In a folate-fortified population of women, low levels of choline raise the risk of neural tube defects, while higher levels are protective, research indicates.
The finding "may offer a useful clue toward understanding the complex etiologies of neural tube defects in an era of folic acid fortification of the food supply," the study team concludes in the September issue of Epidemiology.
"We know that supplementation of the food supply with folic acid appears to be an effective prevention tool, but also appears to be only part of the solution," first author Dr. Gary M. Shaw from Stanford University in California noted in an email to Reuters Health.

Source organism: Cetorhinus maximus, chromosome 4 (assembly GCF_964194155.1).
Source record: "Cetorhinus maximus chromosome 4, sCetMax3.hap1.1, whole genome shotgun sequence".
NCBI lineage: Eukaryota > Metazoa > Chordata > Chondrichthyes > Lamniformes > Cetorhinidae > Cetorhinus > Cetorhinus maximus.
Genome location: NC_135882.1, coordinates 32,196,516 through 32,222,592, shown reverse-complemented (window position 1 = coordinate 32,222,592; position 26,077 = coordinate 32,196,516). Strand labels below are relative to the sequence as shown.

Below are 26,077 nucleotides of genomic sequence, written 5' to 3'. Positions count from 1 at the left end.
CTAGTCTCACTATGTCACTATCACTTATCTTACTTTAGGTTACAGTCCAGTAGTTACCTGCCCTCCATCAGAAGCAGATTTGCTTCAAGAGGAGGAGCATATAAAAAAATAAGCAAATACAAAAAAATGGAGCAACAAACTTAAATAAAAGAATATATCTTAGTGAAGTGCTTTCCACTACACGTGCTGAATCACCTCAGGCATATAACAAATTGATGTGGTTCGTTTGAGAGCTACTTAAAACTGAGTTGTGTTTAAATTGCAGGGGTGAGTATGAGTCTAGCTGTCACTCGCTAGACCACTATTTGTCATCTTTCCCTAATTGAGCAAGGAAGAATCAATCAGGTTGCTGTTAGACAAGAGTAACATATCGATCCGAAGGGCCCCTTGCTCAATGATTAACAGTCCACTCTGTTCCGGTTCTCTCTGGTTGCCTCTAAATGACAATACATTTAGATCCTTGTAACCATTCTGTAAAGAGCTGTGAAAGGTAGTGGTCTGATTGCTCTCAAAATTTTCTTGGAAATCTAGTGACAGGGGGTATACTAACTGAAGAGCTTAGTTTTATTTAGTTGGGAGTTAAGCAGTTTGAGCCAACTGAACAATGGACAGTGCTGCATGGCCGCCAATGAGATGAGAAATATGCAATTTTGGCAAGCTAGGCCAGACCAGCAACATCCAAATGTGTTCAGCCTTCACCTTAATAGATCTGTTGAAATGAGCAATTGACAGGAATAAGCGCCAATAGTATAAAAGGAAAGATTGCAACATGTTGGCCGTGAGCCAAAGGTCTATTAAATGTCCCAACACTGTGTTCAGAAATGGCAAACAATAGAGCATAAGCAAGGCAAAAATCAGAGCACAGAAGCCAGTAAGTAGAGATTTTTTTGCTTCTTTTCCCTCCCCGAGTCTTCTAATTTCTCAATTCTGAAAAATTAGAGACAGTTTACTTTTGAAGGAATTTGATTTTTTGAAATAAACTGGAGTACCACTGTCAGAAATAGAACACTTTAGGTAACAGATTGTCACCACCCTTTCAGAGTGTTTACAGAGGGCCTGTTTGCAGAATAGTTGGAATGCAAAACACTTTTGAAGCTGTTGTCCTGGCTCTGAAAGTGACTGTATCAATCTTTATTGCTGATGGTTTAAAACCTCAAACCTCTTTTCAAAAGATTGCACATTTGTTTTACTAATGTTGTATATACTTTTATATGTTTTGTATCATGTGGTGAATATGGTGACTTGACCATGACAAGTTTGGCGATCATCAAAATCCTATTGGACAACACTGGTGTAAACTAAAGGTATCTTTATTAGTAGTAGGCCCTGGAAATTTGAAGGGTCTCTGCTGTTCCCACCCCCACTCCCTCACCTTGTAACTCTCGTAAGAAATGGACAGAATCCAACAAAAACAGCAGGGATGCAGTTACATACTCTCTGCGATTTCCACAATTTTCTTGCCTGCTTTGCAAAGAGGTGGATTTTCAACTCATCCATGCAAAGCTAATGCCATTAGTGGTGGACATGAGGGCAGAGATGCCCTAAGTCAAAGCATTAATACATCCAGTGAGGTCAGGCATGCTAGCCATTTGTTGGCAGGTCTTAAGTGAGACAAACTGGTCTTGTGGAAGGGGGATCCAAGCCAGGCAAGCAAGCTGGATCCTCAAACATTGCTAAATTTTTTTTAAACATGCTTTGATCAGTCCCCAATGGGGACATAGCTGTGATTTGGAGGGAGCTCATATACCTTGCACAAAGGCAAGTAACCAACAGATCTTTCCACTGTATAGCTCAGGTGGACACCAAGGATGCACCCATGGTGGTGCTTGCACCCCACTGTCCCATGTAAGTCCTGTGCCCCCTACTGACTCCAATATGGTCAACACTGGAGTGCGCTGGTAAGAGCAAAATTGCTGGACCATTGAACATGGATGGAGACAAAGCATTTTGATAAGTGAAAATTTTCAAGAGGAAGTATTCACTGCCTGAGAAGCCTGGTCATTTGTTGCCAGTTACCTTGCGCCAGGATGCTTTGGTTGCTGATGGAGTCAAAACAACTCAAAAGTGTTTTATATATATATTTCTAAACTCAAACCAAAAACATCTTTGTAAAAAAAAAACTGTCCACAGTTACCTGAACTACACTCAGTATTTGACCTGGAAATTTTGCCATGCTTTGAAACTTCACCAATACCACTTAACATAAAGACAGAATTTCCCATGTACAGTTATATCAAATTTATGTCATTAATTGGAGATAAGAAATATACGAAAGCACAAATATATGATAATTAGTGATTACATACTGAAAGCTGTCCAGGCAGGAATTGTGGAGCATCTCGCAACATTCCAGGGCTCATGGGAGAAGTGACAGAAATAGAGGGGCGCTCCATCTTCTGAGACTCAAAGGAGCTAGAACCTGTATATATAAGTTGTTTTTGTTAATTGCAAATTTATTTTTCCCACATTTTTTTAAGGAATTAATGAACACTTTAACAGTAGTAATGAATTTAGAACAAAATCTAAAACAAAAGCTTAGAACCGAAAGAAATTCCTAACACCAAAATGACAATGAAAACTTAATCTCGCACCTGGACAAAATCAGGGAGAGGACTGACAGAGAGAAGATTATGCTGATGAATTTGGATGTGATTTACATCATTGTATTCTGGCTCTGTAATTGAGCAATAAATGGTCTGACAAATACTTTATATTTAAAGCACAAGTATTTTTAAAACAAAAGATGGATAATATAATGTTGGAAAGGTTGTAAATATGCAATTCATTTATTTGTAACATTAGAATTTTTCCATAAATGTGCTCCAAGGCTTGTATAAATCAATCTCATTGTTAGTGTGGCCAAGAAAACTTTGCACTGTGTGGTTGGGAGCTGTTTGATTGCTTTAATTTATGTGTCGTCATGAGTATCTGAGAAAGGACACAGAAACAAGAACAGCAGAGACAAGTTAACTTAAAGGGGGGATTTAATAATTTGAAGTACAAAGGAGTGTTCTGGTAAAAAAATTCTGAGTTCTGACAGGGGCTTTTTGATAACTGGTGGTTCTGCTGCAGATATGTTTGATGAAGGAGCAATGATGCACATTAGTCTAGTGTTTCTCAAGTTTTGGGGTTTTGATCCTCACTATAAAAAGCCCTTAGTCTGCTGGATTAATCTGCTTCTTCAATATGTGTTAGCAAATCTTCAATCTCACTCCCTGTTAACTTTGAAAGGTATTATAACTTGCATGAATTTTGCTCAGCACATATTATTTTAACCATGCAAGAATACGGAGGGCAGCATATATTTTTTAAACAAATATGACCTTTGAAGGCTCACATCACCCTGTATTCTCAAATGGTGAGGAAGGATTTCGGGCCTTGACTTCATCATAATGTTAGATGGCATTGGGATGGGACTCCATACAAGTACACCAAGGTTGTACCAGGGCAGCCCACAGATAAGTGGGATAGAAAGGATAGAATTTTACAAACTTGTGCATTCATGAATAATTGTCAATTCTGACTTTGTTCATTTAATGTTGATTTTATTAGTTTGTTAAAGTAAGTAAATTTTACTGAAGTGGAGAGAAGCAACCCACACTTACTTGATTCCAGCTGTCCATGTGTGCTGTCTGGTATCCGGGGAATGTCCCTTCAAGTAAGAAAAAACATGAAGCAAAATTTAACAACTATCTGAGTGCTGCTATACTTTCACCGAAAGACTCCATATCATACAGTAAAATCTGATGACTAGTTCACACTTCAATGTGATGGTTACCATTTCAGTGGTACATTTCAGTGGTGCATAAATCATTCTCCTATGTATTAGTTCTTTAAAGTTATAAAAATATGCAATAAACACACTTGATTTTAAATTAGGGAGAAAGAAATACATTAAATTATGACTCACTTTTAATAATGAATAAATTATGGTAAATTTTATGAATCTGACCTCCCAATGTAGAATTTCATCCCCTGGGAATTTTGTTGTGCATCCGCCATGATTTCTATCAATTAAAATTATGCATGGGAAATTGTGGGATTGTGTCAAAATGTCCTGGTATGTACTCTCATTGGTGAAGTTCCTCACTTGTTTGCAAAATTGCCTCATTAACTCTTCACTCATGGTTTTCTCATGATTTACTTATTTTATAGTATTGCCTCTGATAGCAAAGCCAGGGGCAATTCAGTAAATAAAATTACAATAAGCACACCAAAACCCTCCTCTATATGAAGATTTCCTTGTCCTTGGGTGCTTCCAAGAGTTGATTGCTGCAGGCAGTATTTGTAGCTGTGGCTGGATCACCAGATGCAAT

In a folate-fortified population in California, Dr. Shaw's group identified 80 pregnancies affected by neural tube defects and randomly selected 409 unaffected pregnancies. Maternal serum was tested for choline and other nutrients related to one-carbon metabolism.
"We observed elevated neural tube defect risks associated with lower levels of total choline, and reduced risks with higher levels of choline," they report.
Bonnie - every prenatal, like the one I recommend, should include choline.
Recommendations to increase folic acid intakes during the early stages of pregnancy may reduce mental and emotional health problems in children, says a new study. Dutch researchers report that the children of mothers who took folic acid supplements during pregnancy were better at internalizing and externalizing problems, compared to the children of mothers who did not take supplements, according to findings published in the British Journal of Nutrition.